The Startup Dream: Journeying into the heart of San Francisco pt. 3


We all know those makers who are a few steps ahead of us.

They are producing unbelievably creative prototypes, manufacturing tons of items, and learning cutting-edge skills. They seem to be tapped into an industrial realm of resources and connections that leave the rest of us summing it up by saying, with a sparkle of jealousy: “They got it all figured out.”

But how did they learn those skills? Where did they go and who taught them how?

As a part of a recurring series, we will be following the story of an up-and-coming journalist who has been travelling across the country researching hackerspaces along the way. He has met makers, hackers, entrepreneurs, artists, musicians, engineers, scientists, professors, and various others in-between.


After spending a few nights at The Adelaide Hostel on the corner of Isadora Duncan Lane, our journalist has decided to seek out friends and family in The Bay area. His clean laptop, electrical chargers, and tie-dye tapestry have all been packed away neatly into a black suitcase; which is then thrown in the trunk of his car. The engine revs up putting the vehicle in motion. Onward towards a home!

The next morning, eggs are gathered from a few free-range chickens in the backyard. Breakfast is cooked for everyone at the house. They fuel up for the day, ready to go wherever the winds of change may take them. For our traveller, his adventure begins at a fabrication studio called TechShop only a few miles away.


Inside the building are a variety of heavy machines. A tour is given by an acquaintance named Nick who knew the environment quite well. Laser cutters, plastics, electronics, metal working tools, welding stations and water-jet cutters are all found here. There is even a 3D printing company called Type A Machines testing out their new prototypes.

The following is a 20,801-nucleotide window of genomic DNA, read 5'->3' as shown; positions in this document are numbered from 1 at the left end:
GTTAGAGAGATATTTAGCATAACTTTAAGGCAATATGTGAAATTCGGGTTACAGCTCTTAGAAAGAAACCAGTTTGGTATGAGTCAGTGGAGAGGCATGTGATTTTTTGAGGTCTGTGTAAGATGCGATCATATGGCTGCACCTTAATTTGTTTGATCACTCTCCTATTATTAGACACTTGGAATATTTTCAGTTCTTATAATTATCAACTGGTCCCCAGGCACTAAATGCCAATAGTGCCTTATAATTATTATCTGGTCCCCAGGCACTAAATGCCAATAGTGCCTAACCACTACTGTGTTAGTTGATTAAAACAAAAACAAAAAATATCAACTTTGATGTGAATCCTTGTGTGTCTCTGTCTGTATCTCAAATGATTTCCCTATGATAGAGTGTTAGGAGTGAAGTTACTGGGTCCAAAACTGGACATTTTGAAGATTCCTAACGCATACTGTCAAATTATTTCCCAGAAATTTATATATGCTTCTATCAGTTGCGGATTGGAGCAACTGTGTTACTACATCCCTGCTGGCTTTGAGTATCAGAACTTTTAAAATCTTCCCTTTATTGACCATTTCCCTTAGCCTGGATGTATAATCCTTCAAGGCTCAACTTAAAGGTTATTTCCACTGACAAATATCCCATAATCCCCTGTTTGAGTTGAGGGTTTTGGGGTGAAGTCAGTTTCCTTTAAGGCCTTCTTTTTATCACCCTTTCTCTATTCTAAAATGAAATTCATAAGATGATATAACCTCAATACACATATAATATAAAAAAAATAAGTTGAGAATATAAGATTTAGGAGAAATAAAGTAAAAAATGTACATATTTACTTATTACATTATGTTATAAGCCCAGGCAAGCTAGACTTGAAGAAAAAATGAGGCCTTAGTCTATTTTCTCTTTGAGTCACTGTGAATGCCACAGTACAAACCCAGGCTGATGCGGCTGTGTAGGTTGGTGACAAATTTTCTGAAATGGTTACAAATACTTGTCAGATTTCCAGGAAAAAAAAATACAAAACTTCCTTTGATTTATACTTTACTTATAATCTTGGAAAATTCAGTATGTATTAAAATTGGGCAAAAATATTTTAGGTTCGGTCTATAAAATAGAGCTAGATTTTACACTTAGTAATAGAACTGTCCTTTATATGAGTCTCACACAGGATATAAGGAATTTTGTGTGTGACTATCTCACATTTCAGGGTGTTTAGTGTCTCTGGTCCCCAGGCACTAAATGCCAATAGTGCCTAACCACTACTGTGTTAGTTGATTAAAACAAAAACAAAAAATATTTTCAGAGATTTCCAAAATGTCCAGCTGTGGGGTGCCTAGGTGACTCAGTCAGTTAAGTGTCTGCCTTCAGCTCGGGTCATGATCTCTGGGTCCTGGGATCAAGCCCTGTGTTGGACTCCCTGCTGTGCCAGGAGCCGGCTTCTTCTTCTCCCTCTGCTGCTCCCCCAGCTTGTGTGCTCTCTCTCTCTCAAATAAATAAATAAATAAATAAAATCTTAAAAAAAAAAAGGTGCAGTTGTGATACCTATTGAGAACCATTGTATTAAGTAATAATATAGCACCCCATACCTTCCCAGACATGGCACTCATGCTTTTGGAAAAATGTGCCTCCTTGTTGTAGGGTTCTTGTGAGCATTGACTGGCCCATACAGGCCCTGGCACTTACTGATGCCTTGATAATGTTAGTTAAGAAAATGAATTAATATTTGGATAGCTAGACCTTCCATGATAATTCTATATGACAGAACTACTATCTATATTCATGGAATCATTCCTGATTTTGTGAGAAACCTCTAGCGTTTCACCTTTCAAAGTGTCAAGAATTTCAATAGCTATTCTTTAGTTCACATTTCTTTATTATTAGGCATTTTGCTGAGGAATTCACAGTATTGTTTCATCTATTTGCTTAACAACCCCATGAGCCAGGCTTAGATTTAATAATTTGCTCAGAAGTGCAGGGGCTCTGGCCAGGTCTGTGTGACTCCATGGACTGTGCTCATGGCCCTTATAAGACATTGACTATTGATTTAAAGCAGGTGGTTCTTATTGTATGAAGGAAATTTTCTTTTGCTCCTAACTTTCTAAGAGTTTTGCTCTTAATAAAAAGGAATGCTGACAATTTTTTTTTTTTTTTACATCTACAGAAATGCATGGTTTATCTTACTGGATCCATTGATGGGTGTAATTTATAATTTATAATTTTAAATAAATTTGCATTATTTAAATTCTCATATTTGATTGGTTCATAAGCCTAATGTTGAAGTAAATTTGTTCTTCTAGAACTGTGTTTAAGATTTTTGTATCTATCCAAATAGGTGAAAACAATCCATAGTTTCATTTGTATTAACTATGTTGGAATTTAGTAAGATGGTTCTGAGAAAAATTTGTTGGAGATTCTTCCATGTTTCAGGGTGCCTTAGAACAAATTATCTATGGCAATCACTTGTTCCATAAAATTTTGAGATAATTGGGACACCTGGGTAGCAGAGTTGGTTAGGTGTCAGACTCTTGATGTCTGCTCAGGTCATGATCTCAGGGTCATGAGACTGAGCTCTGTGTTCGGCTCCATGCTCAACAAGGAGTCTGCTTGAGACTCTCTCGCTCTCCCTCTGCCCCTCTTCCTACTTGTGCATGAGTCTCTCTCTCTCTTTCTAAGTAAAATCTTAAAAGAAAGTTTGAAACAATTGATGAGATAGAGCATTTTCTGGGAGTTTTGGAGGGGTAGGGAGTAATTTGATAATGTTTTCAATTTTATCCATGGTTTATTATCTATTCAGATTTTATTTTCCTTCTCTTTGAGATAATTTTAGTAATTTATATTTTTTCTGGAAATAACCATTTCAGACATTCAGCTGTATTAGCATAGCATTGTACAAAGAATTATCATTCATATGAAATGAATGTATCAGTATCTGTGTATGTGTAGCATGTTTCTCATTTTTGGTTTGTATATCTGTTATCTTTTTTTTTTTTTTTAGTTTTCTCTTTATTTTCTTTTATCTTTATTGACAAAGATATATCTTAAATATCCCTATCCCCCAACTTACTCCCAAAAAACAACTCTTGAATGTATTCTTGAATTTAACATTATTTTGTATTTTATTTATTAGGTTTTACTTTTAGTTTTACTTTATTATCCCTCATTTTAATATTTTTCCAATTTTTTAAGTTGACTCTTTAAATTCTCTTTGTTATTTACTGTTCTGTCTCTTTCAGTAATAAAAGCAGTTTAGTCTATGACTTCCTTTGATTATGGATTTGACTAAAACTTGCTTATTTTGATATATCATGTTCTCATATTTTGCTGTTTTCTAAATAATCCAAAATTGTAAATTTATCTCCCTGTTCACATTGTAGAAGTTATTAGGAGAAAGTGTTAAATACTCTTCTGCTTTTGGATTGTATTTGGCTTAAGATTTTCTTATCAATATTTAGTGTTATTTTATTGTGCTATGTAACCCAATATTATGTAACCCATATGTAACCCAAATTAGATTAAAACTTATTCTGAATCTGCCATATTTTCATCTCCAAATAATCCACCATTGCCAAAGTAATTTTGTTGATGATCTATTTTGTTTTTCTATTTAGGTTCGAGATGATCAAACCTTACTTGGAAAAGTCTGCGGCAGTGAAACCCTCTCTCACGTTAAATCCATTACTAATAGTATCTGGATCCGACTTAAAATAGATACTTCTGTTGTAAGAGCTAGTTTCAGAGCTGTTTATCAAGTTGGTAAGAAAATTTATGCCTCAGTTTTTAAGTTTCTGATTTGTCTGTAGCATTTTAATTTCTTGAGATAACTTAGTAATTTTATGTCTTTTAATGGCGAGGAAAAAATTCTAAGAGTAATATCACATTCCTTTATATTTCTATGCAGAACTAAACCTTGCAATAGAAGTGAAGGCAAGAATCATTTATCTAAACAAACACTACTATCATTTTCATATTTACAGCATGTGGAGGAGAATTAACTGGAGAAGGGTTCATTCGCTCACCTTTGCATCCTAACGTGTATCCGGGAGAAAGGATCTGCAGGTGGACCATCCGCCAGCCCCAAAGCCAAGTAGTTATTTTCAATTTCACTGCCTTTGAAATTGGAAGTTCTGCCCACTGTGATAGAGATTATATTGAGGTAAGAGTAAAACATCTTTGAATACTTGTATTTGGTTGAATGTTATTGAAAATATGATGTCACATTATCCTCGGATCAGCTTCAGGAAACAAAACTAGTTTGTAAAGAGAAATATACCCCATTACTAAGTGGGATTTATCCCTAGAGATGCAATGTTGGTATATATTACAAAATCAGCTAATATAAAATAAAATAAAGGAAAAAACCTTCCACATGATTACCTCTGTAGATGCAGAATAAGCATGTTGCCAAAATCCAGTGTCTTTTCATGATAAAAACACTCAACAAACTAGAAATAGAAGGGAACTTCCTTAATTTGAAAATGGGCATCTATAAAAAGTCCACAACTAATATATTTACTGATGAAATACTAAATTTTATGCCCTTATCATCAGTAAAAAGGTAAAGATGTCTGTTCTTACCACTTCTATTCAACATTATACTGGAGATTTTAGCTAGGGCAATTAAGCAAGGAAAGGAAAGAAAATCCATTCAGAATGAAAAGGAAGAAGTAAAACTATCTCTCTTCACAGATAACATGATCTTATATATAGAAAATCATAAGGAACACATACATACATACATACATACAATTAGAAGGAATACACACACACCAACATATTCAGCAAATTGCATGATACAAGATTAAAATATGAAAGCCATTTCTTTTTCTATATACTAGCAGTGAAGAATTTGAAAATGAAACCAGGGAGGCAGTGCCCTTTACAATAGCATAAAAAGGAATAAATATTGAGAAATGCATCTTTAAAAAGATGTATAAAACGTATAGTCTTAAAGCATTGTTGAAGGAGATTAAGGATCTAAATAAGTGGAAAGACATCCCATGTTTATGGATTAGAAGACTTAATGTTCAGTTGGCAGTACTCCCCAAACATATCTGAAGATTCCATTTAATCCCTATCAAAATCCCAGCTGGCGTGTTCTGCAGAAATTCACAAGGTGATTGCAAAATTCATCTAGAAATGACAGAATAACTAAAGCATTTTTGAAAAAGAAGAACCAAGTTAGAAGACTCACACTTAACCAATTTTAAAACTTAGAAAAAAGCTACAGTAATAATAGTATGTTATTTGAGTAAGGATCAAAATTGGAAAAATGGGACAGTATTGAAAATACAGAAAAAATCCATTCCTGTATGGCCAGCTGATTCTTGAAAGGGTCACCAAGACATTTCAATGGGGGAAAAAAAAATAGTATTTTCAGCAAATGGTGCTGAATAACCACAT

The scene then proceeds nearby to an event hosted by Momentum Machines who was showing off there shiny new hamburger-making robot. Posted on the wall was ‘The Laws of Thought’ by George Boole, LL. D. In the crowd were lots of people including robotics engineer Michael Sudano and an energy-intelligence pioneer. Many others showed up to taste the wine and try the delicious burgers.

Afterwards, the journey continued North to the small town of Cotati. There was an Accordion Festival going on where the Troglodyte Jug band ‘Thee Hobo Gobbelins’ were playing. The after-party was held at a red house over yonder that sat underneath the starry skyline. Lights flickered and creatures of the night walked about outside.


Conversations of energy surfaced in the morning right before leaving. Little did the journalist know who exactly he was talking to. Eventually, he would figure it out, but only after driving across the country for again for a 2nd time. First he would have to return to Los Angeles to try to find his place among the millions of people there.

The environment he was looking for was located in a warehouse complex called Big Art Labs where two old metro buses where being retrofitted for the food truck industry by the Fojol Bros. They were preparing to travel from LA to DC and invited the journalist along for the ride to help document the experience. His role would change everyday as the trip became wilder and wilder.

2013-08-19_14-05-16_631When ‘The Startup Dream’ returns, we will journey across the country driving through various states encountering many obstacles along the way. There will be flashing lights, elastic highways, and intense fights. 6 people will start the trip, but only a few will make it to the finish line.


Article written by @industychanger

This is a continuation from The Startup Dream: Journeying into the heart of San Francisco pt. 2 (of the Startup Dream online series).



The Adelaide Hostel’s website:

TechShop’s website:

Type A Machines’ website:

Momentum Machine’s website:

The Laws of Thought’s Wikipedia page:

Accordion Apocalypse’s website:

Thee Hobo Gobbelins’ website:

Big Art Labs’ website:

Story of the Fojol Bros:


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